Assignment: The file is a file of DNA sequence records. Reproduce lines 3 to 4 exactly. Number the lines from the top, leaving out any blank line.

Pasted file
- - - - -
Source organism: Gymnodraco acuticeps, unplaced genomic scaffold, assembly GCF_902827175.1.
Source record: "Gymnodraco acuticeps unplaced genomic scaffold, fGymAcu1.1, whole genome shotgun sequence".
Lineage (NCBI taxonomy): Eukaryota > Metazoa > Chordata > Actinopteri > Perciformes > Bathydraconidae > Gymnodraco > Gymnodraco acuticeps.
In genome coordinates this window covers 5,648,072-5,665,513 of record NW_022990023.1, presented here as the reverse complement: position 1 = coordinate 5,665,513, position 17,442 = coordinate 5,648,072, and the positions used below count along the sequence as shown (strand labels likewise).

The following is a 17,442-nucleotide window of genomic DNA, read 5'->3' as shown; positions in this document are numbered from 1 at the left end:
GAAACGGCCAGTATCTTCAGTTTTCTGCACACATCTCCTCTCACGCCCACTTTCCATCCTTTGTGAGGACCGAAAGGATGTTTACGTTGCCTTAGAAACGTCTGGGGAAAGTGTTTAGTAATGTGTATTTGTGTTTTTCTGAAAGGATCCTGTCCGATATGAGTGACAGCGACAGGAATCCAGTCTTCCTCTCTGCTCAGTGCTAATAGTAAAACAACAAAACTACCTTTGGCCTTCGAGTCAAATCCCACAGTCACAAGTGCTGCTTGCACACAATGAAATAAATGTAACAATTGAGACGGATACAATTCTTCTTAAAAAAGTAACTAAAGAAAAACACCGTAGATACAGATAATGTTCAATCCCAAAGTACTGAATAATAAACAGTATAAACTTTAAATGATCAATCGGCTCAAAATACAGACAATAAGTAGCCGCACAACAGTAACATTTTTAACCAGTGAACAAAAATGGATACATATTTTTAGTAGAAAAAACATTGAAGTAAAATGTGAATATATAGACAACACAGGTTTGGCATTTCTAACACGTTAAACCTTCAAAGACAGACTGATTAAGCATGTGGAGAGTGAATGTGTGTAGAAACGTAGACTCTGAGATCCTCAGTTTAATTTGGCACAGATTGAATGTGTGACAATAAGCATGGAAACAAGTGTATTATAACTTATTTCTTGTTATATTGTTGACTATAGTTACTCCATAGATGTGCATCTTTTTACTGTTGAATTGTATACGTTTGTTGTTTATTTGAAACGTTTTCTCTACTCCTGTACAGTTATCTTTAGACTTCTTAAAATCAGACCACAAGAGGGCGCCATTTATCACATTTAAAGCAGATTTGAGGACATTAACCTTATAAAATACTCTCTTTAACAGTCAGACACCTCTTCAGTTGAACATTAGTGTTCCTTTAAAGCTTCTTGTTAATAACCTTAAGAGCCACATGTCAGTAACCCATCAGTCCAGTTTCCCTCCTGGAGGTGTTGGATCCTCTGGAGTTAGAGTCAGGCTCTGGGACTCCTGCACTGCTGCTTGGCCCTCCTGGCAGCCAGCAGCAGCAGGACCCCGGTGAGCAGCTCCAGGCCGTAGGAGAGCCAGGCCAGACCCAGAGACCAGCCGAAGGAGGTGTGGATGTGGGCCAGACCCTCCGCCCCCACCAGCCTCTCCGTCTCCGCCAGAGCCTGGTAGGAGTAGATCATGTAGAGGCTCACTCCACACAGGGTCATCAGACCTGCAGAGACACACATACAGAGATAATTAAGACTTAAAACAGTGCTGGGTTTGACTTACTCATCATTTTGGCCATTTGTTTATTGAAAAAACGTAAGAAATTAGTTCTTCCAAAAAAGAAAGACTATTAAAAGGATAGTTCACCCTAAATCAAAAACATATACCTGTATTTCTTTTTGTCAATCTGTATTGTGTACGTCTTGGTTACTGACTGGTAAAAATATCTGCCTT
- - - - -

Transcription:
Lineage (NCBI taxonomy): Eukaryota > Metazoa > Chordata > Actinopteri > Perciformes > Bathydraconidae > Gymnodraco > Gymnodraco acuticeps.
In genome coordinates this window covers 5,648,072-5,665,513 of record NW_022990023.1, presented here as the reverse complement: position 1 = coordinate 5,665,513, position 17,442 = coordinate 5,648,072, and the positions used below count along the sequence as shown (strand labels likewise).